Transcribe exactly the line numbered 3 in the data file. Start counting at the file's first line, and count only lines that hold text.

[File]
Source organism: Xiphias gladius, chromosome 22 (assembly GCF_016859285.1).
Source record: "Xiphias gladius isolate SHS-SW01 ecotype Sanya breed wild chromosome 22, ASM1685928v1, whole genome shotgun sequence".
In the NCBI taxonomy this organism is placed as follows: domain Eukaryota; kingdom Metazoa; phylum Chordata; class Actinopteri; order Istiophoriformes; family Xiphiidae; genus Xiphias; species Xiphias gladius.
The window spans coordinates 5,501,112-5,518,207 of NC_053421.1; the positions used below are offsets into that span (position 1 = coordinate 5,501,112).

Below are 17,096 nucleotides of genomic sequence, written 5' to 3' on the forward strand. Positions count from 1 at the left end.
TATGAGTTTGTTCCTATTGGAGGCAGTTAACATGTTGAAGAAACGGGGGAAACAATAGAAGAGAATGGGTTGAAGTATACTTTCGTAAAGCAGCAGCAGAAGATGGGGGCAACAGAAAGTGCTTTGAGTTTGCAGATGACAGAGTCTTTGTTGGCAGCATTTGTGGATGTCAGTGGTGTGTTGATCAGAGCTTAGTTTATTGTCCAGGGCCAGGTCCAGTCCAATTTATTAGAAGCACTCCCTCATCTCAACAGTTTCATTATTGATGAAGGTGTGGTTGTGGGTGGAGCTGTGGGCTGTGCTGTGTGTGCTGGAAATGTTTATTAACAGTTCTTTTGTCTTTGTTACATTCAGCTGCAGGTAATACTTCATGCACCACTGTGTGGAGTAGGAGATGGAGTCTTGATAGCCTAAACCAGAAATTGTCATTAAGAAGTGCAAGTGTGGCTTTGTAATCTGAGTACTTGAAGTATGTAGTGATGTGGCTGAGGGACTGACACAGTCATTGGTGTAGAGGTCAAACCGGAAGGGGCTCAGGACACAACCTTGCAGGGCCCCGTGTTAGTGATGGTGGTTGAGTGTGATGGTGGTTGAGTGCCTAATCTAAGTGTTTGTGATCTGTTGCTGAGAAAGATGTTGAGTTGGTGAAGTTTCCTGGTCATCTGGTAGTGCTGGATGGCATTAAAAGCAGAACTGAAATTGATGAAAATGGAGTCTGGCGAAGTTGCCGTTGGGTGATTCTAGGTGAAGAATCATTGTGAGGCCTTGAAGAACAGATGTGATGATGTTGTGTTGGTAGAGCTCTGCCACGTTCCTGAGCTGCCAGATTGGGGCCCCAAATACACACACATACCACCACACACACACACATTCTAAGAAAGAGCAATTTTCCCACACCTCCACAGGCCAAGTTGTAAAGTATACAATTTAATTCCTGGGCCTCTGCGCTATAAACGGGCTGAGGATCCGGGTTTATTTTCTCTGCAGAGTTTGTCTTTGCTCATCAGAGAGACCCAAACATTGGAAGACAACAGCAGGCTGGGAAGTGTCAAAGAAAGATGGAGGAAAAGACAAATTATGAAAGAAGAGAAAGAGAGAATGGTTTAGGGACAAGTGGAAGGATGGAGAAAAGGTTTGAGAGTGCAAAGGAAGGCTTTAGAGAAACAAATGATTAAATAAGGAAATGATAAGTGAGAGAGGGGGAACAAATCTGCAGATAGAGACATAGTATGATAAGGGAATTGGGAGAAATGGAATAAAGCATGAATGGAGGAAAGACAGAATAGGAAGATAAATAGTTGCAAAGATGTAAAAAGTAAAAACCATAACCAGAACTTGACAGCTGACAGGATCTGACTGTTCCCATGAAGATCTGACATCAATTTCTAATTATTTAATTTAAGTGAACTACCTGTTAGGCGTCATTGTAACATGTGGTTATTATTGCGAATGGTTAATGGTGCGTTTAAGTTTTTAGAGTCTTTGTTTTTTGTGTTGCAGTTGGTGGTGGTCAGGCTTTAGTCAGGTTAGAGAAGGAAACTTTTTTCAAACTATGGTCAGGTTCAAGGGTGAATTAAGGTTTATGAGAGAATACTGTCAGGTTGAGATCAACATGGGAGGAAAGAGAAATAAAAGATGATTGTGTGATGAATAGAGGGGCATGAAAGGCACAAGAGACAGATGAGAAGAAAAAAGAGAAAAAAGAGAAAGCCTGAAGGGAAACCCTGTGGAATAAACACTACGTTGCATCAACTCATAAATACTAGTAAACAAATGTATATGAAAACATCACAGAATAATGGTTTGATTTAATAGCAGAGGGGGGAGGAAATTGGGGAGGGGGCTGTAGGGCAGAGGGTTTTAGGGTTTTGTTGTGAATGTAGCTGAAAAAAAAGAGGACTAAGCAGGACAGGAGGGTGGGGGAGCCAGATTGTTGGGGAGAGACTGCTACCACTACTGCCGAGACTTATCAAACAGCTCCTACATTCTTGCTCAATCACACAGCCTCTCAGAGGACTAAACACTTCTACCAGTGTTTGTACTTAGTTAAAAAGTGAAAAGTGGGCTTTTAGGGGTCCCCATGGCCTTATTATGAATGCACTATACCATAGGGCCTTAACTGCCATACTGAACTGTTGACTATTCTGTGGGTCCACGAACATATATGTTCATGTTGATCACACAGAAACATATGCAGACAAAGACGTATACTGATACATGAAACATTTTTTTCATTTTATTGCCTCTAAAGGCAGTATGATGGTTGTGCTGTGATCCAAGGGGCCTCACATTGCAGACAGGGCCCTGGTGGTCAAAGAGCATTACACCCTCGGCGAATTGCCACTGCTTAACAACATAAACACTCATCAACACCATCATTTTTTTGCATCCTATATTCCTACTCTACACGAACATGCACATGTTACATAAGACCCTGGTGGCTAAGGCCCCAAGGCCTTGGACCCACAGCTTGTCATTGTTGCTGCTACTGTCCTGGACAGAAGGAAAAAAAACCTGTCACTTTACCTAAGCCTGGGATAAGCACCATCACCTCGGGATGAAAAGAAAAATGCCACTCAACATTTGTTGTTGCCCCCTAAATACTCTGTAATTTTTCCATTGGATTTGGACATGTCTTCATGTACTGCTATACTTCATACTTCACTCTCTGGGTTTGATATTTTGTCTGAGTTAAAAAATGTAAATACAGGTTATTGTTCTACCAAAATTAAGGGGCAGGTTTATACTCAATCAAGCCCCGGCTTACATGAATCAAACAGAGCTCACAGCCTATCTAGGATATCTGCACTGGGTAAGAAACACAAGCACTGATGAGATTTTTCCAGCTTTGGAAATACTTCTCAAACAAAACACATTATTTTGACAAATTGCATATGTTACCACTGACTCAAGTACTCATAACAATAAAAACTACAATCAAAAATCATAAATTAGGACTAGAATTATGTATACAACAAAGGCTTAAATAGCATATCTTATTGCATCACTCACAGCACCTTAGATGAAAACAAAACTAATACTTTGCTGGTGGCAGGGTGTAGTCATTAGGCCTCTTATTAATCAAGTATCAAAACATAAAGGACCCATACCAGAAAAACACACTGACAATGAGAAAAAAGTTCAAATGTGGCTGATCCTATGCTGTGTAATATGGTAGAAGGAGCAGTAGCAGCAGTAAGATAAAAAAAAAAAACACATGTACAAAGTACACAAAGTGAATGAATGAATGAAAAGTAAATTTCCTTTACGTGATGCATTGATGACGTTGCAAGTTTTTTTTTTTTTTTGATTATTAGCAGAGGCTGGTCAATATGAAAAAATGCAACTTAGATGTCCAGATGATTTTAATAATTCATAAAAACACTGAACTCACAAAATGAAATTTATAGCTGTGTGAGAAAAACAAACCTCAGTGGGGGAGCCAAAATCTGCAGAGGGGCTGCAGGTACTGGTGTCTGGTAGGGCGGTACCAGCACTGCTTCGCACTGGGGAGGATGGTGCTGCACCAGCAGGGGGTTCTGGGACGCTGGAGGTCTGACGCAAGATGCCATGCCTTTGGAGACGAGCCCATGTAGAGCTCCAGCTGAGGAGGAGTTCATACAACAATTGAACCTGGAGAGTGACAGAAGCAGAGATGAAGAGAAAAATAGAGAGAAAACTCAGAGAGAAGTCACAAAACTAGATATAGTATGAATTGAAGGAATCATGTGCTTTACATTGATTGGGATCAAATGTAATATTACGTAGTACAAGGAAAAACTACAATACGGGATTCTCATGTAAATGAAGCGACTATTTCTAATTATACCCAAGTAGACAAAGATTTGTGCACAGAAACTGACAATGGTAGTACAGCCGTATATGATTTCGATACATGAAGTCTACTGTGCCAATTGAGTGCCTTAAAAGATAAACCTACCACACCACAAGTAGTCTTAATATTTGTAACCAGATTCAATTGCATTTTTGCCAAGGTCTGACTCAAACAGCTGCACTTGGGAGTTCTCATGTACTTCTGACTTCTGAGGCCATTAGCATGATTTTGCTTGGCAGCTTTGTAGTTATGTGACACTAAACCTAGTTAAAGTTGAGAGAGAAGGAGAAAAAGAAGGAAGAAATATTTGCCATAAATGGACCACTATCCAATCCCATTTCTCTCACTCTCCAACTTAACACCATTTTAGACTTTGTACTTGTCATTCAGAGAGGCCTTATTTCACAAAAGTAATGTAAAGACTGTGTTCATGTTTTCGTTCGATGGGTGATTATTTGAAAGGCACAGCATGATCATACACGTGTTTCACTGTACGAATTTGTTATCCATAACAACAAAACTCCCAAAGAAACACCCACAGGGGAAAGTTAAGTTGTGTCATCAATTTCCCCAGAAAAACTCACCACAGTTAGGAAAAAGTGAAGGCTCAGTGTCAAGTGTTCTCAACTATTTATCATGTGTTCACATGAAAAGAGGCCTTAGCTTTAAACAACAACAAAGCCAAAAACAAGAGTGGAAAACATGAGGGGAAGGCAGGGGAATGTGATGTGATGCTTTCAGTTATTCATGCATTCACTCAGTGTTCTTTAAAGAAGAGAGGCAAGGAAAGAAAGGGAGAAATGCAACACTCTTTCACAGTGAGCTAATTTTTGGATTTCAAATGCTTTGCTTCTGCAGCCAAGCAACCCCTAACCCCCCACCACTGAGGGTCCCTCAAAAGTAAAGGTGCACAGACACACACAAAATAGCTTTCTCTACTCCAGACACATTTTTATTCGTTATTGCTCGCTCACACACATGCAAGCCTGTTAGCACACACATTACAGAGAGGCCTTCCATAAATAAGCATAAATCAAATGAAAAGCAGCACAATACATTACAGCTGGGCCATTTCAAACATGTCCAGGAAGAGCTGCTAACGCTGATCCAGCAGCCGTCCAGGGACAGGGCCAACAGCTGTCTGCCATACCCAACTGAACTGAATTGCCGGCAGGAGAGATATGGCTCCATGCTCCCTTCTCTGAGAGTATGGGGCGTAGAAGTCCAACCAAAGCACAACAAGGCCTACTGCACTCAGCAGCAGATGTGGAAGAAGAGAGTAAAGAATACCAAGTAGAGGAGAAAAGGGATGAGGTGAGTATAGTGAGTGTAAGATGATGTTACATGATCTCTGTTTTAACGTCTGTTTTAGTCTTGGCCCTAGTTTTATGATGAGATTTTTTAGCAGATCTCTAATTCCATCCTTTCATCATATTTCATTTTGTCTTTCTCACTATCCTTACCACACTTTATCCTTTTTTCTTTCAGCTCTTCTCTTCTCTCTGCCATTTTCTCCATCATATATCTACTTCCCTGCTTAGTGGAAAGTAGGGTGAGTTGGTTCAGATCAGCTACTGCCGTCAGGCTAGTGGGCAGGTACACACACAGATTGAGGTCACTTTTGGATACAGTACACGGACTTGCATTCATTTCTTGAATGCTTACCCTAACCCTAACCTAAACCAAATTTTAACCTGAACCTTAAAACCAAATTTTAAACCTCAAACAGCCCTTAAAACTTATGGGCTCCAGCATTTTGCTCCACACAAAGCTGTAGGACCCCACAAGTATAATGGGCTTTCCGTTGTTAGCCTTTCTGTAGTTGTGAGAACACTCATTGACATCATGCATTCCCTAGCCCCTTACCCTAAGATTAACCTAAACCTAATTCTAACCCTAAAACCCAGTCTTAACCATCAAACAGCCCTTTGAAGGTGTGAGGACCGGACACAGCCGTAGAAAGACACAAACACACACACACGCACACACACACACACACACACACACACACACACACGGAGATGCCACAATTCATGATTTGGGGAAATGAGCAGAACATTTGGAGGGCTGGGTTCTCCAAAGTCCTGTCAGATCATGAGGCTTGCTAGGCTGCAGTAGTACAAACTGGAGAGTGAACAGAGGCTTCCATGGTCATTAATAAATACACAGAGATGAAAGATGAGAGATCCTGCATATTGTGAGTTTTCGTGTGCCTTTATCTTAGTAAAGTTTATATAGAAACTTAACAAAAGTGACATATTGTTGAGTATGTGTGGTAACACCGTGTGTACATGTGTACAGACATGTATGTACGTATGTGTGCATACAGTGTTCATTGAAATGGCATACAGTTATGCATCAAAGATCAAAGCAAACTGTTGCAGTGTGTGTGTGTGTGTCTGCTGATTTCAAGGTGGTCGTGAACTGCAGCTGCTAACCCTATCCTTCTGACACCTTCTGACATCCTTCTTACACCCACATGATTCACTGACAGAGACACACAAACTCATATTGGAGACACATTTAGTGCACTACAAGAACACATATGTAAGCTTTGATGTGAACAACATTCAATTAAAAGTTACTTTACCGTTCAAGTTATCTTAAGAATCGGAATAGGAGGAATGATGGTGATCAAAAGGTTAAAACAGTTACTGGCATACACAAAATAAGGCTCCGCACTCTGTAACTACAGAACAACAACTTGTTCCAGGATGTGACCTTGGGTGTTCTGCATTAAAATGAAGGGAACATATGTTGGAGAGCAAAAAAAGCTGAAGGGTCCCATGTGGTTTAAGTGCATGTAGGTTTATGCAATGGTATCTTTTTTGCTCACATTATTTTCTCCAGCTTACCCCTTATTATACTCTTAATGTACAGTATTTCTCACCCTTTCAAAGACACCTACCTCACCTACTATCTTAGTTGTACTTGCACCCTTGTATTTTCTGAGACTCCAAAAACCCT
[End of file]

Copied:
In the NCBI taxonomy this organism is placed as follows: domain Eukaryota; kingdom Metazoa; phylum Chordata; class Actinopteri; order Istiophoriformes; family Xiphiidae; genus Xiphias; species Xiphias gladius.